Updated: Nov 22, 2021
The Apex Court has unanimously ruled to struck down the Maratha quota because it exceeds 50% reservation ceiling limit that was imposed in Indra Sawhney case. However, the Court’s verdict split by 3:2 on the issue concerning state’s power to demarcate Socially and Educationally Backward Classes (SEBCs) as per 102nd Constitutional amendment act. Besides, being an informative account of several aspects related to the judgment in Jaishri Laxmanrao Patil which is the recent amendment in reservations, the article puts into spotlight the possible consequences inviting disgruntled litigants and other states’ grievances pertaining to issues handled in the case.
BACKGROUND OF THE CASE
The constitutional bench of Supreme Court held Maharashtra’s Socially and Educationally Backward Classes Act, 2018 unconstitutional in Jaishri Laxmanrao Patil & Others v. Chief Minister, Maharashtra & Anr. The background and facts of case are as following.
On 9 July 2014, State of Maharashtra promulgated an ordinance granting 16% reservation to the Maratha community in education and public employment. Bombay High court issued an interim order staying its implementation. Subsequently, the Supreme Court refused to set aside the interim order, on 18 December 2014. Nevertheless, Maharashtra government enacted the Socially and Educationally Backward Classes Act, 2014 which was again halted its implementation by Bombay High Court citing reason of its semblance to the ordinance, on 7 April 2016. Thereafter, state of Maharashtra established Maharashtra State Backward Class Commission, chaired by Justice M.G. Gaikwad which suggested 12% and 13% reservation in educational institutions and public employment, respectively for the Maratha community.
On the basis of Commission’s recommendations, state of Maharashtra passed SEBC Act, 2018 exceeding the recommending quota to 16%, thus, crossing the overall ceiling of 50% reservation imposed in Indra Sawhney. The constitutional validity of the act was challenged in Bombay HC which upheld the constitutionality but pointed to reduce reservation to 12% and 13%. Jaishree Laxmanrao Patil and Advocate Sanjeet Shukla, representative of “Youth for Equality” challenged Bombay HC’s decision of holding act constitutionally valid and breach of 50% ceiling on reservation, respectively in the Supreme Court which admitted the appeals on 12 July, 2019. The case was later referred to higher bench due to involvement of substantial questions relating to interpretation of Constitution. The bench stayed implementation of the act creating exception for post-graduate medical courses.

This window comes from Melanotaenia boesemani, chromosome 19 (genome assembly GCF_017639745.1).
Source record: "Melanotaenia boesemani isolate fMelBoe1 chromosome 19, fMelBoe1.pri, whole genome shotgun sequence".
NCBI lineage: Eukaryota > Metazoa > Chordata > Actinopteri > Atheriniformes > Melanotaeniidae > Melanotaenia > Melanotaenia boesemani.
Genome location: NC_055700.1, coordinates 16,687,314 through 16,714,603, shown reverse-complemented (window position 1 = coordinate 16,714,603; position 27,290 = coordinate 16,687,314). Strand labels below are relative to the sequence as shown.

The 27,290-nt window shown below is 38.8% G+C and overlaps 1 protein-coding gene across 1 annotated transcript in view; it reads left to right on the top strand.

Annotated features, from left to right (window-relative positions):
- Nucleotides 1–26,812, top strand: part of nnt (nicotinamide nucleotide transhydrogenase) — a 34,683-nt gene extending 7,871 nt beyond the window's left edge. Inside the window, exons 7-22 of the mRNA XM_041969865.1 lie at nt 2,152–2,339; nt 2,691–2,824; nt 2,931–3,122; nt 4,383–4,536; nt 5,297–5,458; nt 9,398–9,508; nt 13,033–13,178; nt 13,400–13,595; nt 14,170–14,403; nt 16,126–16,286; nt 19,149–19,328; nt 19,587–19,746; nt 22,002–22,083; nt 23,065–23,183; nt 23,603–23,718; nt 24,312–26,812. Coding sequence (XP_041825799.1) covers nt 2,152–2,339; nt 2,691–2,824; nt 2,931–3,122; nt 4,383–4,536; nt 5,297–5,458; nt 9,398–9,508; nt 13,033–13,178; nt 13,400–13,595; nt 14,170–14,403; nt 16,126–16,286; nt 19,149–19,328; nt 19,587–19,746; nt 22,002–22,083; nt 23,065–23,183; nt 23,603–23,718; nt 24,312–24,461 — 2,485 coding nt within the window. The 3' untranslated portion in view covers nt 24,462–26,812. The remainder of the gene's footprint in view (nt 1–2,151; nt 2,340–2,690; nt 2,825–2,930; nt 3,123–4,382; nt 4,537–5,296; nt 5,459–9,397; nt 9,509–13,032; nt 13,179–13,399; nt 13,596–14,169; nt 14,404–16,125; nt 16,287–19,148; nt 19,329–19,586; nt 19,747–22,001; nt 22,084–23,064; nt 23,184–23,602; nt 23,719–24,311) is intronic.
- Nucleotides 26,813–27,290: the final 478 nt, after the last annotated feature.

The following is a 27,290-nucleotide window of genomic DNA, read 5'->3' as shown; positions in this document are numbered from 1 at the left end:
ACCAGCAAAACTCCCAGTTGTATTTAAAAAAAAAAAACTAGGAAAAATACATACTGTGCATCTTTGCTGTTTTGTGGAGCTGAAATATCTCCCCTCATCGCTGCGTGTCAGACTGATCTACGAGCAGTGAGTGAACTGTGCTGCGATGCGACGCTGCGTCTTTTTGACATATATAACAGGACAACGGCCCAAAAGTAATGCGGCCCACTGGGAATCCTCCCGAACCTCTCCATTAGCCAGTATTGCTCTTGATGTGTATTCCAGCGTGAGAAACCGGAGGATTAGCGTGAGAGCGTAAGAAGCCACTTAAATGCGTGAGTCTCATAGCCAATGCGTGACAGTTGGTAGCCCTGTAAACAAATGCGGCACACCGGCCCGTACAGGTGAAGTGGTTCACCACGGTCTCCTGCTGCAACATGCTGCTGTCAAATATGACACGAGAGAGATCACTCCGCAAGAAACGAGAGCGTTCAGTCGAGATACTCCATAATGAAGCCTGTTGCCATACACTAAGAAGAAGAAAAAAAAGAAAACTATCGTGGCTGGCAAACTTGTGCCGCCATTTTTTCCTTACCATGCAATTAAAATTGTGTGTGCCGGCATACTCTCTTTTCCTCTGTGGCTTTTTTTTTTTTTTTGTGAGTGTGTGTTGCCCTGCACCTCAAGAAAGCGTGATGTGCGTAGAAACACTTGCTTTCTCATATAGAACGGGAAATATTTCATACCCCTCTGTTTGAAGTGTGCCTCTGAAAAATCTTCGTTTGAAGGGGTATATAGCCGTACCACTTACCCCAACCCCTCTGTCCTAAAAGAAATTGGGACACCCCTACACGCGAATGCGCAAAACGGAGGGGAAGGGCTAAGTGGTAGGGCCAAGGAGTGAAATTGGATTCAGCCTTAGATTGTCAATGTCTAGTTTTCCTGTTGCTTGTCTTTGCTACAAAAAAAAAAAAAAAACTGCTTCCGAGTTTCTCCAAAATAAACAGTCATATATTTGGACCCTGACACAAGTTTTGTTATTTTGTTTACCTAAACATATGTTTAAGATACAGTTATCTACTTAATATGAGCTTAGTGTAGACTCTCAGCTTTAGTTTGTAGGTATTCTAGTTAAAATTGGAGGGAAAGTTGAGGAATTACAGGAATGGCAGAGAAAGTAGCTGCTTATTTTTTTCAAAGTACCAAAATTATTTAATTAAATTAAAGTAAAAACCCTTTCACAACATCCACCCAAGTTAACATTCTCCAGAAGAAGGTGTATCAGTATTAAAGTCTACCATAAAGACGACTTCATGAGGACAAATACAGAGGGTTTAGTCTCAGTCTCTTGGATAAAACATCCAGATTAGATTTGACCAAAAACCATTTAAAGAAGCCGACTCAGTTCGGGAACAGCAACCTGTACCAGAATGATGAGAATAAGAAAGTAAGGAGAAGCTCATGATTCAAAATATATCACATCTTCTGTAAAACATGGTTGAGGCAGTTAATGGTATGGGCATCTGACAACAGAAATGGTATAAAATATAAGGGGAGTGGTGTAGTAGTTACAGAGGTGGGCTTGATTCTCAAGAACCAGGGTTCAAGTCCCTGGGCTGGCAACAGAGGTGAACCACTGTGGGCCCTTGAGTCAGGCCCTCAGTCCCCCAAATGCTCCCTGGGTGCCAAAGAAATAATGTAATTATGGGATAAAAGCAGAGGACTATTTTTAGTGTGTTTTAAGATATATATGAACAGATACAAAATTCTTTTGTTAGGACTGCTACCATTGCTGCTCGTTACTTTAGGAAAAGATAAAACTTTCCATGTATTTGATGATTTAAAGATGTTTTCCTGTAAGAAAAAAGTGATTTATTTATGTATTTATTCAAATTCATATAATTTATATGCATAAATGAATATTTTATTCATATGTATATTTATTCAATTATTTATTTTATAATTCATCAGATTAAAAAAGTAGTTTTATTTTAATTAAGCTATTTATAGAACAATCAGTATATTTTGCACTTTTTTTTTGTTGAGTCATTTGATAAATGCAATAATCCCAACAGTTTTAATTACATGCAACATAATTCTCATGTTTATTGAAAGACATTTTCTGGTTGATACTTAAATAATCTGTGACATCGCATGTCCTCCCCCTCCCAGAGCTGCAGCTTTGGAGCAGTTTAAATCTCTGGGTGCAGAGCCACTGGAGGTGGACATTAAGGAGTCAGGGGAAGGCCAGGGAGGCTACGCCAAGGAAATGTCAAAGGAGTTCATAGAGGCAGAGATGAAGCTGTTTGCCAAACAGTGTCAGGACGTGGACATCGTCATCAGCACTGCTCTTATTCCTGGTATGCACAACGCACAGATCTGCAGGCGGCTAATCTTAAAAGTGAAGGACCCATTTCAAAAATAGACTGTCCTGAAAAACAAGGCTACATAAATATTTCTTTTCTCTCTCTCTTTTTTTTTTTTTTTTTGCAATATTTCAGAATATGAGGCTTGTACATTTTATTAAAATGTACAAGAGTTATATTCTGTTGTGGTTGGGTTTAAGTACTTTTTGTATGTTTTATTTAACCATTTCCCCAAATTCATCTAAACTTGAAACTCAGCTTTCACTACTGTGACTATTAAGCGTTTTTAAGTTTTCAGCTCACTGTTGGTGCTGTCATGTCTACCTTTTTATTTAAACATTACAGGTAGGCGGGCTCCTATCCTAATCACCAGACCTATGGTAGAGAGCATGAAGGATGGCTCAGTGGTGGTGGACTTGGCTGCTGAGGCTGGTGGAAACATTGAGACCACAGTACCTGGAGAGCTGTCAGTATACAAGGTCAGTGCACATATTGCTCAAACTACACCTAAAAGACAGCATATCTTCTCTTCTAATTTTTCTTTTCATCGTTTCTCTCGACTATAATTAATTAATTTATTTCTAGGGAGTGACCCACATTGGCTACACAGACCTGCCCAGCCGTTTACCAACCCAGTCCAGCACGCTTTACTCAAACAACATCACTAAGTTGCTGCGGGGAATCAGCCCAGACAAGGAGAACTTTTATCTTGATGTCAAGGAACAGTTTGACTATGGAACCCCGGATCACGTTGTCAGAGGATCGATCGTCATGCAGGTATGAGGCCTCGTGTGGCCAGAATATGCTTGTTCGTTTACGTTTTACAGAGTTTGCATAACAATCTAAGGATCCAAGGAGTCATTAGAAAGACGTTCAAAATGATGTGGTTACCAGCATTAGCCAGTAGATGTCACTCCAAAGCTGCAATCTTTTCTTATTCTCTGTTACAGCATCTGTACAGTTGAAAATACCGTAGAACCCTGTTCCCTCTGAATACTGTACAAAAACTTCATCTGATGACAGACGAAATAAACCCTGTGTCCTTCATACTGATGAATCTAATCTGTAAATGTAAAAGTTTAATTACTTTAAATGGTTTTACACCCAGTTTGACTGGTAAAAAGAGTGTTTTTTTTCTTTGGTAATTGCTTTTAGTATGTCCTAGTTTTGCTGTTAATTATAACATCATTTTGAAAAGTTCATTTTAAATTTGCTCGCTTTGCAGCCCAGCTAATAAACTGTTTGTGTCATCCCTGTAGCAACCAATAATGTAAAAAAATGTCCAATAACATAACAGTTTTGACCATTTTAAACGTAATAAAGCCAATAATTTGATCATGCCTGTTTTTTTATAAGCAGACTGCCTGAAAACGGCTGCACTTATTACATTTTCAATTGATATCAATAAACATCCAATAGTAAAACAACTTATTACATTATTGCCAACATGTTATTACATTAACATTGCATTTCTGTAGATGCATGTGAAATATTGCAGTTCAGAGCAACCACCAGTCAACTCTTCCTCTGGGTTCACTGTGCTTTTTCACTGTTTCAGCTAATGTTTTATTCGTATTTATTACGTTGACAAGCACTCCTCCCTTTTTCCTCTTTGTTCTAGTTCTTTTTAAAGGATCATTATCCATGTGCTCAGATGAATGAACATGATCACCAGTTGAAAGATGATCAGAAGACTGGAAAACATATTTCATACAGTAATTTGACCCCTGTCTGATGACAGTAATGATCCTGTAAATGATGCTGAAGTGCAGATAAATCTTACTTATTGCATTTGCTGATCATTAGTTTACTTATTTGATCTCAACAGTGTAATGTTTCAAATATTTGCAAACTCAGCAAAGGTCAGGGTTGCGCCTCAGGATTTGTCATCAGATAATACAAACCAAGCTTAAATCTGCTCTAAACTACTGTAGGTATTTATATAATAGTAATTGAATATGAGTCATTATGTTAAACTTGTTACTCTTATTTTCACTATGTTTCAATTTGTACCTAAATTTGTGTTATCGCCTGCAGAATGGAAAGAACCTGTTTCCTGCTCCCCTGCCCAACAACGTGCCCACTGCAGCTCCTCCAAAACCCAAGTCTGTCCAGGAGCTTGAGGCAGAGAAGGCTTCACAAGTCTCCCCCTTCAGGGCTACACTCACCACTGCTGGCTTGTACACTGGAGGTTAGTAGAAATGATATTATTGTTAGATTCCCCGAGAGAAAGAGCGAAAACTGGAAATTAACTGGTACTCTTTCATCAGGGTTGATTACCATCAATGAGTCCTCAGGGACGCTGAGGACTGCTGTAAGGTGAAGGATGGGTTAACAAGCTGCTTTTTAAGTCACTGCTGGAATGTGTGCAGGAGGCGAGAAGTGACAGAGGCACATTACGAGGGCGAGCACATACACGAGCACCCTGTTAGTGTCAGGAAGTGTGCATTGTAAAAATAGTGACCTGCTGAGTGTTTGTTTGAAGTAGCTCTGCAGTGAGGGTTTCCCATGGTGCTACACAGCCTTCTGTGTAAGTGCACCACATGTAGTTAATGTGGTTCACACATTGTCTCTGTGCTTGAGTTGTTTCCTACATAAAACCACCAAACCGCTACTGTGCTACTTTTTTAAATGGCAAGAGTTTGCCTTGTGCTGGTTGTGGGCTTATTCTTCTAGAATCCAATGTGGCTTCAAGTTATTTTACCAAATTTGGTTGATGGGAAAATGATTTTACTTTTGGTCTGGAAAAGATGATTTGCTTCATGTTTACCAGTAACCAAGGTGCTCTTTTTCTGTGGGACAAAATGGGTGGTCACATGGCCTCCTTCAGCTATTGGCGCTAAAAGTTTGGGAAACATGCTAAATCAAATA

SUPREME COURT’S FINDINGS
Fallacies in Commission’s report
The bench unanimously held that the Maratha Community is a socially and politically dominant class. According to the report submitted by the Commission, Marathas have occupied 33%, 29.03%, 37.06% and 36.53% jobs in Grade A, B, C and D posts in State government services, respectively. Further, it found that the Commission has made blunders while calculating the percentage adding posts available for open category as well as of reserved categories and that’s why, the Commission found representation of services of Maratha community to be inadequate.
Another error committed by the Commission, was examination of representation under Article 16(4) through relying upon ‘proportionate representation’, the bench specified that the Constitution relies on the concept of ‘adequate representation’ and Maratha community possessing positions over 30% on average has adequate representation. The Commission failed miserably in interpreting the data and using it to conclude whether Maratha community constitutes backward class or not. Coupled with these fallacies, the Commission failed to comparatively analyze the factors responsible for metamorphosis of Maratha Community from forward to backward class.
Adequate posts of central services such as IPS, IAS and IFS along with professors, heads of departments, associate professors, assistant professors are occupied by Maratha Community which is a “substantial representation of Marathas in prestigious central services”, the court noted. The bench added that not occupying positions proportionate to population can’t be contended as a reason for citing any community as ‘Socially and Educationally Backward’.
50% ceiling breached
When the Maratha community doesn’t deserve reservations at all, the question pertaining to merit them reservation doesn’t exist anymore. But the bench went extra mile and denied reservations because of its non-compliance with “extraordinary circumstances” as established by Indra Sawhney ruling. The bench pontified the greatest common measure in six separate judgments in Indra Sawhney that under Article 16(4), reservation shall not exceed 50% except extraordinary circumstances, thus, found no ground to re-visit Indra Sawhney judgment or it to be considered by higher bench.
The 50% cap isn’t arbitrary and unreasonable but, it reasonably strikes to achieve the principle of equality and that’s why the judgment laid down in Indra Sawhney had been followed throughout decades without being questioned. Justice Bhushan propounded “to change the 50% limit is to have a society which isn’t founded on equality but based on caste rule”. Eventually, with the changing times, needs and dynamics of the society law must change as has been accurately described by the Supreme Court in its definition of law, “Greatest virtue of Law is its flexibility and adaptability” earlier, but the bench wasn’t persuaded with changing the ceiling limit of 50%.